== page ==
But then the question is, what kind of shifting of risk does that entail? Well, infrequently in these contracts that says the contractor will investigate the site and make sure that the site is buildable with the design drawings, case law has stated that is not sufficient to shift the risk of the suitability of the drawings for the site merely because the general contractor has an obligation to investigate with the idea of reviewing the plans and specifications to make sure they're suitable for the site.
If there's not something that's open and obvious to a reasonable general contractor, that's not going to make the contractor a guarantor essentially of the plans and specifications. However, if it is something that could be seen and known by a reasonable general contractor investigating the site and the drawings and plans, then they are assuming the risk for those types of things. But they are not necessarily assuming risk for unforeseen or unknown conditions or conditions that we require having an engineer on their general contractor staff to review the plans and specifications.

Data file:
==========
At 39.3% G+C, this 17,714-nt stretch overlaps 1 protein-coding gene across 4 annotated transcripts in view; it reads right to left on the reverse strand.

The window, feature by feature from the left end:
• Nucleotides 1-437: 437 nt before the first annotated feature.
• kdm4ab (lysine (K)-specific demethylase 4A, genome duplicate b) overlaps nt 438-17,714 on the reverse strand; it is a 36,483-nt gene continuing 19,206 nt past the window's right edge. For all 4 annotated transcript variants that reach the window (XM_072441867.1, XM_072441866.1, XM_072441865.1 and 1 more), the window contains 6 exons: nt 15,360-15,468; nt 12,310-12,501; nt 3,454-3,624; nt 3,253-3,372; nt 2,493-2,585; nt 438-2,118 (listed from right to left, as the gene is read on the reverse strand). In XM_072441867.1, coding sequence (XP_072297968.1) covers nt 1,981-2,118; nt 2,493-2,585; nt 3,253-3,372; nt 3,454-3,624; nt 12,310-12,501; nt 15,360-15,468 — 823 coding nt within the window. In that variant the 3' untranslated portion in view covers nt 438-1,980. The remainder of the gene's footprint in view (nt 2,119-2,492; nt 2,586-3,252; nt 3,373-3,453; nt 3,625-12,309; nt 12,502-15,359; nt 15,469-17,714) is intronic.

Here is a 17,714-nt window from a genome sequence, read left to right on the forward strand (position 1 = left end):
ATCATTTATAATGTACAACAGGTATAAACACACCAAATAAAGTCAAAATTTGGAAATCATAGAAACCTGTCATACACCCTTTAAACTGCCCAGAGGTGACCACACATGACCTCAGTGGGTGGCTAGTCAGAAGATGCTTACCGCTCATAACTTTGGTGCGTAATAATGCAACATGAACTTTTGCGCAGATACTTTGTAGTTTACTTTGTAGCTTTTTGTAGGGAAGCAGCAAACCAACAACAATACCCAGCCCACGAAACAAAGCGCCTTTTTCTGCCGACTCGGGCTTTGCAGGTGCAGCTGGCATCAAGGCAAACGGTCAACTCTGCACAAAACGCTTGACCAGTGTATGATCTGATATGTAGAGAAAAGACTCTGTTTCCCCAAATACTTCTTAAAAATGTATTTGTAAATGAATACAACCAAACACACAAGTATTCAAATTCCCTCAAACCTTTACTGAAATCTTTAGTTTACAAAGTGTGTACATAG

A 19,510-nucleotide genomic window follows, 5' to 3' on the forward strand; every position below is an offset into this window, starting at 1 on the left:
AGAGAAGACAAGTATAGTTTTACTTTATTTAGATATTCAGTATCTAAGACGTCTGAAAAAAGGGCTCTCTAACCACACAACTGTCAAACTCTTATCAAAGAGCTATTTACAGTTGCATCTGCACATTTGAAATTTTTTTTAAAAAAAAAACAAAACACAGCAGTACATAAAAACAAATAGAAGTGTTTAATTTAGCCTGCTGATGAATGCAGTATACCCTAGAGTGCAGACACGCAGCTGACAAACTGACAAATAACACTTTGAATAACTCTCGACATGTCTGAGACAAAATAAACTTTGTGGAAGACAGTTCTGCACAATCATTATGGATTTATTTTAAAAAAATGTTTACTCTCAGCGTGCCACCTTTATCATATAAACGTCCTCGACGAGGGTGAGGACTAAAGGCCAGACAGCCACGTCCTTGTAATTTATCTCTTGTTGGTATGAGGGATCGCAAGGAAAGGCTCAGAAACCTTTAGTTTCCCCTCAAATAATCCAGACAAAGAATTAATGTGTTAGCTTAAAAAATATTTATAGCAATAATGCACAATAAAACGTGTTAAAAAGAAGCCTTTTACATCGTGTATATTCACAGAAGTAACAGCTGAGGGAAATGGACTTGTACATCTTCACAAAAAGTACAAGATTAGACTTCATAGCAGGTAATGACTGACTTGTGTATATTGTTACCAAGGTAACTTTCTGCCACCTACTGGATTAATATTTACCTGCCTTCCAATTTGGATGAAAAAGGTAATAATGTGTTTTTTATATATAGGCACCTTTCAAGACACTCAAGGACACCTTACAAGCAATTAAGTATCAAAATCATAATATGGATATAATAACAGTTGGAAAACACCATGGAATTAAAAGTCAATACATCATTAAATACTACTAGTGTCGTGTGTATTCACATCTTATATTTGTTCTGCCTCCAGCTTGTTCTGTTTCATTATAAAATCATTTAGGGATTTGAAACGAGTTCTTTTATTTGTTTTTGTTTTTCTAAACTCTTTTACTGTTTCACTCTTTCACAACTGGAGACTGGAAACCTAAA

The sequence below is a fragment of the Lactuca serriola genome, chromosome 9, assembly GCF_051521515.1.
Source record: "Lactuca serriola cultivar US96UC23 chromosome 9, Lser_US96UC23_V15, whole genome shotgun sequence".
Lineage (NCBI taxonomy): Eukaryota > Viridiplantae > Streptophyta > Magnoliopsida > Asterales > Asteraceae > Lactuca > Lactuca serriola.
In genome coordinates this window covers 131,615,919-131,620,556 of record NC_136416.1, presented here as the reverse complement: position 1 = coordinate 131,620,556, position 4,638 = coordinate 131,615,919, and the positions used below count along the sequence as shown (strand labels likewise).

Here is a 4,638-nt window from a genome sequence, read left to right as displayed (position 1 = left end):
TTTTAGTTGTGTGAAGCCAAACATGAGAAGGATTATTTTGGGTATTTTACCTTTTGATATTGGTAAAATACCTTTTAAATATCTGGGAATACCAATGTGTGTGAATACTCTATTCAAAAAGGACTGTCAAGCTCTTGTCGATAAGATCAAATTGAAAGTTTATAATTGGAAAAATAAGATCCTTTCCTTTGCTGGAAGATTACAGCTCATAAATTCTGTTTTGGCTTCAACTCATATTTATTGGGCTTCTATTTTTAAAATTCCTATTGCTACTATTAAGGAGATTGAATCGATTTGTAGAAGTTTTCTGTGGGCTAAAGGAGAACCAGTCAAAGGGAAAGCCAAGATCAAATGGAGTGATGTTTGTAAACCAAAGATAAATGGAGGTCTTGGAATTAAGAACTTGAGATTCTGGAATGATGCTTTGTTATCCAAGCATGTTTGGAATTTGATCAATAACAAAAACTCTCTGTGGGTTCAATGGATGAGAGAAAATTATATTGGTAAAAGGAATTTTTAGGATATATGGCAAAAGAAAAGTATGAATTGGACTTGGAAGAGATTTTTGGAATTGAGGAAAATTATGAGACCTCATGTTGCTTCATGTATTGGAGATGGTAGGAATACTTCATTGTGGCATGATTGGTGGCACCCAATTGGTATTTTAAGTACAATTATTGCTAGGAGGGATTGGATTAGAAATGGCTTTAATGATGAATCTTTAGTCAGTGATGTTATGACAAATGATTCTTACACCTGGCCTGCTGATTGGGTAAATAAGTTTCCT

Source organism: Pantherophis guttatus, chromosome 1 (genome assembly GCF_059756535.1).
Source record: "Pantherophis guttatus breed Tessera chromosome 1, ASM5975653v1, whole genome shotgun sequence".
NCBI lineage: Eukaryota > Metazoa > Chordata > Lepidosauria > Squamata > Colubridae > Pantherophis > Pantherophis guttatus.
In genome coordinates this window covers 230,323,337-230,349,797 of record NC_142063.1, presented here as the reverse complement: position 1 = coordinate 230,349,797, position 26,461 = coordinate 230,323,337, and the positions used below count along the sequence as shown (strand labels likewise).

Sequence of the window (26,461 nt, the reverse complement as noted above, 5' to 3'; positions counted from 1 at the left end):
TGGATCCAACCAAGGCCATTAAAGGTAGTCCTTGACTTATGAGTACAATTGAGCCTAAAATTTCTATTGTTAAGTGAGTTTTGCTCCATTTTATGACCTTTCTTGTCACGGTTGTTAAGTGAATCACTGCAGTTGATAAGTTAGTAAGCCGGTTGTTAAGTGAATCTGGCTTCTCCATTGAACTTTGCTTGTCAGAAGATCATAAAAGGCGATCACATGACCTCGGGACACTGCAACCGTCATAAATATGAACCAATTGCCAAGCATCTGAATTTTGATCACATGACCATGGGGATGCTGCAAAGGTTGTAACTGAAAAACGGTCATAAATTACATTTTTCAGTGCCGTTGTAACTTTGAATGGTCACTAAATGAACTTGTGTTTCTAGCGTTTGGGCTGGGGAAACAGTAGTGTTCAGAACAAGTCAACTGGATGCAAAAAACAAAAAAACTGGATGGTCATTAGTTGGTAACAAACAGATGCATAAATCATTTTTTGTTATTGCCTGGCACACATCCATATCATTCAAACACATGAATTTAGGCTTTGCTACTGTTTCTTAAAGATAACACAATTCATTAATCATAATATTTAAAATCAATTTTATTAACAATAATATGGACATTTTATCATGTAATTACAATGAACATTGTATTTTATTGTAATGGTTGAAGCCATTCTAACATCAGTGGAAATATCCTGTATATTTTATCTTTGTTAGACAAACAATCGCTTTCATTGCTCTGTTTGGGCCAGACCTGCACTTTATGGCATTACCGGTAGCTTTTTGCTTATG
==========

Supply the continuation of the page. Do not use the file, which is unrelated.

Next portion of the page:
The risk is shift based upon compliance with the standard of a reasonable general contractor. And I've mentioned this a couple of times about the duty to investigate. Here there's a clause in the materials about an unknown or unforeseen site conditions and it says contractor assumes all risks associated with or relating to the project site and subsurface conditions regardless of the condition cause, event or effect, then the contractor shall remain responsible and obligated to complete the project work provided in the contract documents without extension or increase in the contract time or contract sum.